Govt missing in action
Jamaat-e-Islami (JI) leaders justified the violence committed by the IJT and said the group has the duty to intervene when something in violation of the Islamic values happens. JI central leader Liaquat Baloch told a local TV channel that “dance and music programs should not be arranged”
Punjab University on Tuesday turned into a battleground as radical student group Islami Jamiat Talba (IJT) clashed with Pakhtun students who were holding an event to mark Pakhtun Culture Day. The brawl left over seven students injured.
IJT members reportedly attacked the camp, where the program was being held, before setting it on fire and also tortured the attendees.
The IJT had arranged a ‘pictorial exhibition’ in connection with Pakistan Day near the camp of the Pashtun students but no prior permission was sought from the administration. The organisers of the Pakhtun cultural event had however been allowed by the university administration 10 days ago to go ahead with their event.
IJT attacked the camp and beat up the Pakhtun students for performing a cultural dance.
Jamaat-e-Islami (JI) leaders justified the violence committed by the IJT and said the group has the duty to intervene when something in violation of the Islamic values happens. JI central leader Liaquat Baloch told a local TV channel that “dance and music programs should not be arranged.”
State of lawlessness in educational institutions — worrying:
The IJT, commonly referred to as ‘Jamiat’, has been accused of similar violent activities multiple times in the past. The student group is affiliated with conservative political party Jamaat-e-Islami and acts as moral police in major universities of the country, enforcing its own version of Islam. There have been several incidents where IJT tortured people for what it terms ‘un-Islamic activities’ that include Valentine’s Day celebrations, mixed gatherings, dance and music, among other things.
When a group gets away with taking the law into its own hands time and again, it puts a question mark on the writ of the government. It won’t be wrong to say that extremist groups in Pakistan have been reigning supreme for far too long and enjoy complete impunity because they carry out their activities in the name of religion. And this is precisely why the IJT is always able to get away with violence.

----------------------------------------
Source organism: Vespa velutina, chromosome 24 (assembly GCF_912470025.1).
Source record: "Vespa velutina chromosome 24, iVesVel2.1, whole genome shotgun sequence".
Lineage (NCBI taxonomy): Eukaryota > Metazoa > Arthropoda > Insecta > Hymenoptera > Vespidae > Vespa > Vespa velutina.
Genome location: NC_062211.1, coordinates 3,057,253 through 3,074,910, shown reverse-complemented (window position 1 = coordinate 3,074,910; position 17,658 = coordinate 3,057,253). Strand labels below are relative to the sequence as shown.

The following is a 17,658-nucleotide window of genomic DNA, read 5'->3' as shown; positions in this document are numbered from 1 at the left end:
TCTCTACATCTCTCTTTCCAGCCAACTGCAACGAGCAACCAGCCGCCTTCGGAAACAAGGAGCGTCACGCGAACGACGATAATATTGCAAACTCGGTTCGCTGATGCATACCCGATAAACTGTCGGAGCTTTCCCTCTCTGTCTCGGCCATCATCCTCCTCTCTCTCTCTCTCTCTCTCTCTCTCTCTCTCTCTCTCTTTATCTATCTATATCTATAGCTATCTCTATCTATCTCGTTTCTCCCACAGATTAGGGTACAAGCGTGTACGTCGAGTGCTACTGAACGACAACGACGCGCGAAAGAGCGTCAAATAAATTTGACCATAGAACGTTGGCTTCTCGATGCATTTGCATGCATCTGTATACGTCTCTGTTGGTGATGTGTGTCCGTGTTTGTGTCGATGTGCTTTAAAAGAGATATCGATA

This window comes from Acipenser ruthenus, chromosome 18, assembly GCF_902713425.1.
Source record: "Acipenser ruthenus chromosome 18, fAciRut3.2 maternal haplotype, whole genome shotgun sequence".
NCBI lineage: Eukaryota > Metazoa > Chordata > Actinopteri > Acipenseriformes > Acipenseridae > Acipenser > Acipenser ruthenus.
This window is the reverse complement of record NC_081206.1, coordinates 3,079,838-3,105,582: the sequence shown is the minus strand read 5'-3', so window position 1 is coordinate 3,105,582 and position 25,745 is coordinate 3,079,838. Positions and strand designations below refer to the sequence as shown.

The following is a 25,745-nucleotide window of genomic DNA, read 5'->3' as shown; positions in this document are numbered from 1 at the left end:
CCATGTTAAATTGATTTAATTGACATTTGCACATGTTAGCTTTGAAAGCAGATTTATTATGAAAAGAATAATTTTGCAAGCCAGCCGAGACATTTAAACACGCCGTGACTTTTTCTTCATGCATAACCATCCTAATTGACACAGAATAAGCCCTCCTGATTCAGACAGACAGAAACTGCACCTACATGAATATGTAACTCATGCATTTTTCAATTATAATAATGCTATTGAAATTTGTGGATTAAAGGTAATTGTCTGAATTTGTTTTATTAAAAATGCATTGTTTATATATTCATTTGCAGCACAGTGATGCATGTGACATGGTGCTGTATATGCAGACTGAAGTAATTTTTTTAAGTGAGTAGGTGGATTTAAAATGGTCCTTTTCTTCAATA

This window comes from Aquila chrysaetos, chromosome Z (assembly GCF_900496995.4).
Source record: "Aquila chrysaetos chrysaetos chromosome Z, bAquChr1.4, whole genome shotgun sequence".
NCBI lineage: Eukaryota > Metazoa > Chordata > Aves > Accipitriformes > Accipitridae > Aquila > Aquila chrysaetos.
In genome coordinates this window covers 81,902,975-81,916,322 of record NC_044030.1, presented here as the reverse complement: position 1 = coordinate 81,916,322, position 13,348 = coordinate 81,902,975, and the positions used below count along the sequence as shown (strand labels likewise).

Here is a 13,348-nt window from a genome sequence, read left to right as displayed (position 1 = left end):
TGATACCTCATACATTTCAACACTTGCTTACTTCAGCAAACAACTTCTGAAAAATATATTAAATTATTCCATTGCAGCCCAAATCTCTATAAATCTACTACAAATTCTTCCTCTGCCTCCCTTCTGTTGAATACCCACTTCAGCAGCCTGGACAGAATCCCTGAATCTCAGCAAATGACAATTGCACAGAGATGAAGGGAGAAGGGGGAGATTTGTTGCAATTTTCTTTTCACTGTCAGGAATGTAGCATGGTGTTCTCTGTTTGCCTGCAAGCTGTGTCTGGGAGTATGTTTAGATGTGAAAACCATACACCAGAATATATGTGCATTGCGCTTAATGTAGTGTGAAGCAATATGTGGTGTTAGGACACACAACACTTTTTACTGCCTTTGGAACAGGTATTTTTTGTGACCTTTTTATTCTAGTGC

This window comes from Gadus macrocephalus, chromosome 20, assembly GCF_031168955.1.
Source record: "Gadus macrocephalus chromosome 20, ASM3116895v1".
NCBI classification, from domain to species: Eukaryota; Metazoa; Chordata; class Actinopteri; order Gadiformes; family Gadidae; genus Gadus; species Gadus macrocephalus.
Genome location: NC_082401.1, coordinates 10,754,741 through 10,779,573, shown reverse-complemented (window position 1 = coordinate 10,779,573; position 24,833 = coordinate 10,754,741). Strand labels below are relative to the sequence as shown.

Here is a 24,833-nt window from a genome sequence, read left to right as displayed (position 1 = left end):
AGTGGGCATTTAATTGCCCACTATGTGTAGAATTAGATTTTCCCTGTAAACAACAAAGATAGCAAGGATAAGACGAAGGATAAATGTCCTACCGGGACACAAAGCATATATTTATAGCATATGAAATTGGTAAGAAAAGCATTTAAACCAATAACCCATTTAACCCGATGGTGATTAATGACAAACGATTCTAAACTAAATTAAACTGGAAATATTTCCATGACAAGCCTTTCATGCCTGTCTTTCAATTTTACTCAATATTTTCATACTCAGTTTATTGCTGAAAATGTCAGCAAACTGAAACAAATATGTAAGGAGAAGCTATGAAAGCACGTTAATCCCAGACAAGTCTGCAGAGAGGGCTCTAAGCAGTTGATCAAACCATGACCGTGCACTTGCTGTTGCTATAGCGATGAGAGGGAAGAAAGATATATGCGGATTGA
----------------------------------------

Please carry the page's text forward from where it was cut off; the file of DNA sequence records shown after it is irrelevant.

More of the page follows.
DNA spoke to IJT spokesman Hafiz Idrees who kept dodging the questions and said the camp set on fire was IJT’s. “We have our own system of accountability, and if someone from our group is found responsible for the brawl, we will certainly take action”, he said.
When contacted, Punjab University spokesman Khurram Nawaz denied IJT’s claims and said it was them who started the clash. He confirmed that the Pakhtun students had taken permission to hold the cultural event, but the IJT was not authorised to organise their event.
“We will expel all those found responsible for creating trouble on campus. An ‘operation clean-up’ especially in the hostels is needed immediately, and a decision in this regard will be taken soon,” he toldDNA.
Students demand action against perpetrators under ATA
A day after the clash, a number of students staged a protest on the campus against IJT and called on the authorities to act against those responsible for the unrest.
“We demand the authorities to try the IJT goons under Anti-Terrorism Act (ATA). The government knows who the perpetrators are,” said protesting student leader Jasim Baloch who was among the organisers of the Pashtun cultural event.
“We knew the IJT would try to create problems for us, but a heavy deployment of police made us think we were safe. We were proven wrong when the police tear-gassed us instead of protecting us from the goons,” he told DNA.
“Militancy has forced Pakhtun and Baloch youngsters to leave their homes and study in Punjab, but they are being victimised and the authorities have failed to act against the perpetrators.”
Despite repeated attempts to reach him, Punjab Education Minster Raza Ali Gilani was unavailable for comment.
IJT has a long history of violence on campuses where it has presence, but the governments over the years have done little to stop the nefarious activities of the group. Now is the time to act against all such groups
Eye witness account
DNA got in touch with an eye witness who is not affiliated with either of the two student groups but was present at the site of the incident. “About 60-70 IJT goons attacked the camp where a cultural show was being held”, said Fazal Kakar, who has been studying at PU for the last five years. “Over 200 police personnel including SHOs and inspectors were deployed to secure the venue, but no one could stop the IJT”.
“They had stones in their hands and stormed the venue shouting “turn off the music”. Police didn’t intervene but started tear-gassing the Pakhtun students who wanted to retaliate.”
The enraged student shared how he saw policemen torturing a Pakhtun student who was only protesting the IJT’s assault.
IJT needs to be stopped
IJT has a long history of violence on campuses where it has presence, but the governments over the years have done little to stop the nefarious activities of the group. Now is the time to act against all such groups because the country is engaged in a full-fledged operation against militants in the tribal areas, which cannot succeed unless all groups that share their ideology are confronted. To undo decades of radicalisation, the government should start with forming a deradicalisation plan for educational institutions.
Everyone from students to officials to eyewitnesses say IJT initiated the brawl. The government should wait no more and act against the perpetrators and all those who backed them to carry out the attack. It’s about time those destroying the peace of educational institutions in the name of religion are taken to task.